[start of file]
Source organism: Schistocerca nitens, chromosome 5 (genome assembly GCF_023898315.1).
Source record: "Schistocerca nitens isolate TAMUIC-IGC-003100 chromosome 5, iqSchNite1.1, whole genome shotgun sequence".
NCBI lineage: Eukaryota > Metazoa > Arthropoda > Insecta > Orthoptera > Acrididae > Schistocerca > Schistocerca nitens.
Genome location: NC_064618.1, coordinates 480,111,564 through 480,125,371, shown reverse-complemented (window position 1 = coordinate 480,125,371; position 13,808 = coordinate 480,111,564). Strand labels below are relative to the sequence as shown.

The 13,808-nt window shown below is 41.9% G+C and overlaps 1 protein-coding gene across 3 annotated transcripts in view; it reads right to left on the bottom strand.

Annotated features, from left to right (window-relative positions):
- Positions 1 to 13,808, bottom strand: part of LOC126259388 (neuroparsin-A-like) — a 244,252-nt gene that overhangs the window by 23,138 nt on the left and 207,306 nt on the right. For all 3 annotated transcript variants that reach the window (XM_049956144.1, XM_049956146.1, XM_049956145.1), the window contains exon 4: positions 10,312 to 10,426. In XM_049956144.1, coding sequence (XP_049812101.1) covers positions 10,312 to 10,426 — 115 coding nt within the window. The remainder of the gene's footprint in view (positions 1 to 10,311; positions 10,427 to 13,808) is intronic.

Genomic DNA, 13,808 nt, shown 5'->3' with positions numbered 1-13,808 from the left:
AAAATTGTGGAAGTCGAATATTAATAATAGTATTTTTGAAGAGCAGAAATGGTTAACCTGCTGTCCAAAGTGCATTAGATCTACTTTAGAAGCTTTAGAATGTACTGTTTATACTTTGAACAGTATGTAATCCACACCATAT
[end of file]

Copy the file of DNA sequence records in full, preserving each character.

Source organism: Schistocerca nitens, chromosome 5 (genome assembly GCF_023898315.1).
Source record: "Schistocerca nitens isolate TAMUIC-IGC-003100 chromosome 5, iqSchNite1.1, whole genome shotgun sequence".
NCBI lineage: Eukaryota > Metazoa > Arthropoda > Insecta > Orthoptera > Acrididae > Schistocerca > Schistocerca nitens.
Genome location: NC_064618.1, coordinates 480,111,564 through 480,125,371, shown reverse-complemented (window position 1 = coordinate 480,125,371; position 13,808 = coordinate 480,111,564). Strand labels below are relative to the sequence as shown.

The 13,808-nt window shown below is 41.9% G+C and overlaps 1 protein-coding gene across 3 annotated transcripts in view; it reads right to left on the bottom strand.

Annotated features, from left to right (window-relative positions):
- Positions 1 to 13,808, bottom strand: part of LOC126259388 (neuroparsin-A-like) — a 244,252-nt gene that overhangs the window by 23,138 nt on the left and 207,306 nt on the right. For all 3 annotated transcript variants that reach the window (XM_049956144.1, XM_049956146.1, XM_049956145.1), the window contains exon 4: positions 10,312 to 10,426. In XM_049956144.1, coding sequence (XP_049812101.1) covers positions 10,312 to 10,426 — 115 coding nt within the window. The remainder of the gene's footprint in view (positions 1 to 10,311; positions 10,427 to 13,808) is intronic.

Genomic DNA, 13,808 nt, shown 5'->3' with positions numbered 1-13,808 from the left:
AAAATTGTGGAAGTCGAATATTAATAATAGTATTTTTGAAGAGCAGAAATGGTTAACCTGCTGTCCAAAGTGCATTAGATCTACTTTAGAAGCTTTAGAATGTACTGTTTATACTTTGAACAGTATGTAATCCACACCATAT